New York Beating London as Trading Hub for Booming Cobalt Market
(Bloomberg) -- Cobalt futures trading is taking off in New York as CME Group Inc. steals a march on its rival bourse, the London Metal Exchange, in the volatile and rapidly growing market for the critical battery metal.
Trading activity in CME’s contract has been gathering steam since its launch in December, with a flurry of recent transactions in long-dated contracts pointing to significant hedging activity by industrial users.
Managing price risks has become a fraught issue in the cobalt industry, with top producer Glencore Plc forced to renegotiate contracts with some of its key Chinese customers in 2018 after prices plunged. The Comex contract has rallied 57% in the year to date, making cobalt one of the best-performing industrial commodities this year.
Interest in cobalt futures is being boosted by carmakers and battery companies looking to hedge their price exposure, and by banks like Goldman Sachs Group Inc., which recently has been buying up physical cobalt as it seeks to build a more active trading business, according to people familiar with the matter. A Goldman Sachs spokesman didn’t respond to a request for comment.
While trading volumes are still small, CME Group has ambitions to become the dominant pricing venue in the market for the material that is extensively used in electric vehicle batteries. The bourse has already extended the length of the tradeable futures curve twice since launch, responding to requests from industrial clients, CME Group’s global head of metals, Young-Jin Chang, said in an interview.
“With any new contract like this, the first movers tend to be the physical industry with their hedging needs,” Chang said. “These kinds of tools to be able to manage fixed costs and secure profit margins are becoming more and more important.”
A further surge in volumes on Comex would be a setback for the London Metal Exchange, CME Group’s larger rival in the industrial metals markets, which has been looking to draw the industry toward its own cobalt contracts for years.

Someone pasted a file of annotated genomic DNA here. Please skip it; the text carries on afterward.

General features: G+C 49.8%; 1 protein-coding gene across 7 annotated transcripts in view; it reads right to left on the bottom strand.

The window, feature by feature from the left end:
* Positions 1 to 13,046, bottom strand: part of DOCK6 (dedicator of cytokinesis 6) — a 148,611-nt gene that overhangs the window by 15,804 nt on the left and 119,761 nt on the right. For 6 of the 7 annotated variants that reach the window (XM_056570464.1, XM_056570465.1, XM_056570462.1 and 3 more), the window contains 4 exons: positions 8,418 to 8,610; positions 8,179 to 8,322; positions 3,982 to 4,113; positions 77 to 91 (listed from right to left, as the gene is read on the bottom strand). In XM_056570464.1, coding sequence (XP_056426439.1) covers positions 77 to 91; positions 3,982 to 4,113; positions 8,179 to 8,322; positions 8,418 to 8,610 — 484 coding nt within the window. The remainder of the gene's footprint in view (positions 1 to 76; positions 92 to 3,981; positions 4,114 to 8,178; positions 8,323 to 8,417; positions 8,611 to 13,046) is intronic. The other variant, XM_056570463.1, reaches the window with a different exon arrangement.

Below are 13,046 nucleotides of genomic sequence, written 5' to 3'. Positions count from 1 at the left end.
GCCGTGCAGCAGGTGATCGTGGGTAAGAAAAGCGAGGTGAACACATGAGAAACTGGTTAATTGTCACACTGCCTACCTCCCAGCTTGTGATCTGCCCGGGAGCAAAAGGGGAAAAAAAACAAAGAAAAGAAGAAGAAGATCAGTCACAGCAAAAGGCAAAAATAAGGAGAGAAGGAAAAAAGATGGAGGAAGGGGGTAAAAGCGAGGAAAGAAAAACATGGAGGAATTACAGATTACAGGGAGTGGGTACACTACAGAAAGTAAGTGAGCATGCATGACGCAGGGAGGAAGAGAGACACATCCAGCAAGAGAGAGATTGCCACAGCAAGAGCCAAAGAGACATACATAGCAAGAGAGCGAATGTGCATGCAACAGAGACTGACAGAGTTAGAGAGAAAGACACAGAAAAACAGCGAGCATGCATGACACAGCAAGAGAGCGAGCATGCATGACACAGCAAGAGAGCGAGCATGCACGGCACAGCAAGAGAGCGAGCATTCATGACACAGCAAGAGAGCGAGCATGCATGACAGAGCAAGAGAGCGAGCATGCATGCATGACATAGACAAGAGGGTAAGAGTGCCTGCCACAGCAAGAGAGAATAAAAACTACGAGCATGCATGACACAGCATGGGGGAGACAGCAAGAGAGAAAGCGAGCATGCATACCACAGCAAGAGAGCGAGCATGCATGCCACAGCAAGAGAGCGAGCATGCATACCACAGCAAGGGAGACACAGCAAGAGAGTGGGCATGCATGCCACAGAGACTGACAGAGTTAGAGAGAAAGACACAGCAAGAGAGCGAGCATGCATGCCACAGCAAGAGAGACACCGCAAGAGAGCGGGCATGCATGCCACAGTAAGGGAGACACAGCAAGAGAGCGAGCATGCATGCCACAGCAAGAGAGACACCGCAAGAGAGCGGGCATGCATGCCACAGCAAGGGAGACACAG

The LME launched a physically-deliverable cobalt contract in 2010, but after a promising start, trading activity has ebbed in recent years amid concerns that some of the metal in its warehouse network might be linked to child labor, which prompted the bourse to undertake a supply chain review. It launched a second cash-settled contract in 2019, but there’s been no trading activity so far.
A LME spokeswoman declined to comment.
The rapid growth of the CME Group contract -- which settles against the same Fastmarkets index as the LME offering -- is down in large part to the energetic marketing efforts of brokers channeling clients to the Comex product, according to two cobalt traders familiar with both exchanges.
By contrast, London brokers have been less eager to set up clients to trade LME cobalt, primarily due to concerns about cost overheads, they said.
To be sure, the Comex contract is still a long way from gaining widespread acceptance, and the small size of the physical industry may place a natural cap on the growth of futures trading. Global annual cobalt production is currently about 130,000 tons, compared with about 20 million tons for copper and 65 million tons for aluminum, the largest base metals markets by value and size, respectively.
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